Pierre-Charles Cros launched the Experimental Cocktail Club in France with his friends Romée de Goriainoff and Olivier Bon. In just over 10 years, they have expanded to a mix of bars, restaurants and now hotel establishments in New York, Paris, London and Ibiza, including Experimental Beach, Beef Club & Ballroom and Le Grand Pigalle. Cros talks to Neil Gerrard about launching the business and his plans for London
How did you find your way into hospitality?
I have a bachelor's degree in management from Concordia University in Montreal. In 2005, I got together with two of my childhood friends and we started to think about what we would do.
How did you end up launching the Experimental Cocktail Club?
How did you prepare before opening your first venue?
We bought books - pretty much every book we could find - to study cocktails. We bought all the basic equipment and for about a year we made drinks every day and tried them on friends. Looking for a venue was quite complicated because we were only 24 and it was expensive to get a loan.
Was not being from a hospitality background a help or a hindrance?
It gave us two things. We were not rejected exactly, but people from the banks or other parts of the industry said, "OK, you have no experience, who are you? You have no credibility." Some suppliers looked at us like we were a joke. On the other hand, it gave us a very fresh take on things. We have a pure customer approach.
Why did you decide to expand from Paris to London?
We felt starting in Paris was easier for us in terms of connections, but we always wanted to come to London and New York. Experimental Cocktail Club in Gerrard Street in Soho was just right. Three small floors, hidden away, and it had that ambience. We were now playing with the big guys. Coming here was one of the best decisions we made.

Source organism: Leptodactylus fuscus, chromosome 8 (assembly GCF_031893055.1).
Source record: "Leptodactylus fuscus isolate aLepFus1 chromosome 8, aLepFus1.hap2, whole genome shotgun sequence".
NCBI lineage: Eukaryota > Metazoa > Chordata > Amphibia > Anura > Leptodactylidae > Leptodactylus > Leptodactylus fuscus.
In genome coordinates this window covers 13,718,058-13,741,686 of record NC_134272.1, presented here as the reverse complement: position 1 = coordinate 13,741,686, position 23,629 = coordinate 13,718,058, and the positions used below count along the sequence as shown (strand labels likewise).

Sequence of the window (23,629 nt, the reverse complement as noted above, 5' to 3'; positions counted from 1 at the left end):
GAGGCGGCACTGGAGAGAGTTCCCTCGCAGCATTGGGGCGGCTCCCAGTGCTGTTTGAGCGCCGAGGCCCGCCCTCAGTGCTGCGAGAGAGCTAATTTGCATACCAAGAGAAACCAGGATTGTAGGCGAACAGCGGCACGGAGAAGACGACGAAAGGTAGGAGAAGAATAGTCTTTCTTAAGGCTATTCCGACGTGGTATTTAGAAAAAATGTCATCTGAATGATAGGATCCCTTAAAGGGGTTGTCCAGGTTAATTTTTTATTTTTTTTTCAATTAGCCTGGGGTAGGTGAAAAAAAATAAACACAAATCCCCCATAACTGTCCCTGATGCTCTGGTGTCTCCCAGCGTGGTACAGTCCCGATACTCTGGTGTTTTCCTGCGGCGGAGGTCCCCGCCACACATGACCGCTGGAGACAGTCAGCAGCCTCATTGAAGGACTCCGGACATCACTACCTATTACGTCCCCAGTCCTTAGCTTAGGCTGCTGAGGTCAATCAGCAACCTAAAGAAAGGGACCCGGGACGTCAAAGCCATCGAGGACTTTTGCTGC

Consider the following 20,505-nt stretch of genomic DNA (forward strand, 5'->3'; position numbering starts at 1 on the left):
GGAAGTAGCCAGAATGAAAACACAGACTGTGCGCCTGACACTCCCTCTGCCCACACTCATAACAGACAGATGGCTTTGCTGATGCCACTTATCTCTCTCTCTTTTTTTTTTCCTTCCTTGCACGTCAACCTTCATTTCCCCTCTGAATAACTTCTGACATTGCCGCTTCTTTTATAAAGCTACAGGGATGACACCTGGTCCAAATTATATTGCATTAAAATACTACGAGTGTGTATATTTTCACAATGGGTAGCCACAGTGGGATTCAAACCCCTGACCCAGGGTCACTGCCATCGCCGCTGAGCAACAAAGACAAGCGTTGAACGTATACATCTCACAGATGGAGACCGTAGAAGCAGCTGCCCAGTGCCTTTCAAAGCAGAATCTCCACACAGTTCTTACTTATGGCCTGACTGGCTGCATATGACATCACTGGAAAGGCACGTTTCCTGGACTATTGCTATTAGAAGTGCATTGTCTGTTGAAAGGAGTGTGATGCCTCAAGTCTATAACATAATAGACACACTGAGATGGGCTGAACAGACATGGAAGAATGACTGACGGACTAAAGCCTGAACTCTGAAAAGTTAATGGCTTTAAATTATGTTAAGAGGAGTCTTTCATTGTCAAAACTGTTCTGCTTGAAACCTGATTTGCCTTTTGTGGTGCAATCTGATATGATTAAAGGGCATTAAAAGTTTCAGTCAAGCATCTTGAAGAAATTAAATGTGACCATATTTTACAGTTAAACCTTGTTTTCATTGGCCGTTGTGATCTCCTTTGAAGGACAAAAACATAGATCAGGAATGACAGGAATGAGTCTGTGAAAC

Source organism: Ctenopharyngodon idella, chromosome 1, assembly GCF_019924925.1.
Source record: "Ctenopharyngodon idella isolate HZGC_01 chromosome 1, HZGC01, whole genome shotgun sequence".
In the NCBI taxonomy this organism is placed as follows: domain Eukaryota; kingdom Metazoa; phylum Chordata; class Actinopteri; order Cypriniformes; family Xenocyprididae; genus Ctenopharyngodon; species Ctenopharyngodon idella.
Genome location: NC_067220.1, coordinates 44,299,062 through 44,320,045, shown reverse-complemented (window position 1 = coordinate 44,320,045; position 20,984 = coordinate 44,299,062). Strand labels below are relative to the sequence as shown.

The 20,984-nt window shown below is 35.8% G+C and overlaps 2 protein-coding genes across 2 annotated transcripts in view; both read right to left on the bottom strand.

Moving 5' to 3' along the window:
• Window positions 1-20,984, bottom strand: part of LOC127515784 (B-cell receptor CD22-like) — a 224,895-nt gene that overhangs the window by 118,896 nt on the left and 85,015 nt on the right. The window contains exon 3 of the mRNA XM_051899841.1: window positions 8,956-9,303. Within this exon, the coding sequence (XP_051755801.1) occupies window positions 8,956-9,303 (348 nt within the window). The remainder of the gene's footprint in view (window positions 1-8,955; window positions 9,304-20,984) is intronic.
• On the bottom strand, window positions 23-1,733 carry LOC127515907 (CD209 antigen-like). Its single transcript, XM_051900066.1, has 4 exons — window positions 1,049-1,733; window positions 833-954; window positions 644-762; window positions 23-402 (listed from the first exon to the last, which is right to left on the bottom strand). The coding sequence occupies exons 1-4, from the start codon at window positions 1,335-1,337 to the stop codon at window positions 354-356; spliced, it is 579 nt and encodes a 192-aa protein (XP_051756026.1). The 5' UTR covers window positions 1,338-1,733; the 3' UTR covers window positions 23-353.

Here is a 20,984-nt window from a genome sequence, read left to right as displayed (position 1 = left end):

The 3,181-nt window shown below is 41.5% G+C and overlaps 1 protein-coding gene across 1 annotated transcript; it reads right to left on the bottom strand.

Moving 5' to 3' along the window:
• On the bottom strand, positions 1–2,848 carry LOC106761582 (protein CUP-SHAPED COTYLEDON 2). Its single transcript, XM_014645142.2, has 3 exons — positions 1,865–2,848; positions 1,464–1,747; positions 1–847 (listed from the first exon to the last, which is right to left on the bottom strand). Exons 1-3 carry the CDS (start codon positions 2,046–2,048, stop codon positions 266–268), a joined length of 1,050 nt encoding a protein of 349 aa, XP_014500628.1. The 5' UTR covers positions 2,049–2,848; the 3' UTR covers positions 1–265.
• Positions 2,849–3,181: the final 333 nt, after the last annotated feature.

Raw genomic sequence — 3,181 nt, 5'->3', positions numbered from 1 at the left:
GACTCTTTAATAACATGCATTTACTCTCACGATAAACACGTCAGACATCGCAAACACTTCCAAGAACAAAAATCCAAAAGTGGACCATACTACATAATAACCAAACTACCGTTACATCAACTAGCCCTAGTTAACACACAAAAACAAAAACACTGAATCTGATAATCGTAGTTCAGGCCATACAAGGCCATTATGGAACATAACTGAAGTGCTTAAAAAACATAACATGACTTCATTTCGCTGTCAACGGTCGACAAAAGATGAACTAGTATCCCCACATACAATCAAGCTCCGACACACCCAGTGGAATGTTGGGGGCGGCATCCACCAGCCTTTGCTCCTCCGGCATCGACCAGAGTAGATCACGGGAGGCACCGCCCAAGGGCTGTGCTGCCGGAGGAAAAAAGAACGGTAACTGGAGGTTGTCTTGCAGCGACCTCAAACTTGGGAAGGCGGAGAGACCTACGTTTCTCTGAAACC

You have since entered the hotel market, with a 37-bedroom hotel, Le Grand Pigalle, in Paris. Why did you decide to do that?
We went back to our original motivation. Cocktails has been like our entry into hospitality. The English word "hospitality" is a great term - it makes sense. It is a summary of sleeping, eating, drinking, basically living. And that is what we had in mind at first.
What are the biggest lessons you have learned along the way?
I think keeping that entrepreneurial spirit, which is very hard because when you grow, you can get taken away from it. You are very tempted to standardise and put a lot of processes in place, but you should not. When you are a small business you have to deal with a lot of things, and you look back and there is no one. You have to factor that in.
What are your future plans?
We have a new project in Paris, a 50-bedroom hotel with a bar and a restaurant, and we also have a hotel here in Covent Garden. That is going to be way smaller, about 20 rooms, where we can look at every detail and really make it our own, which we love.
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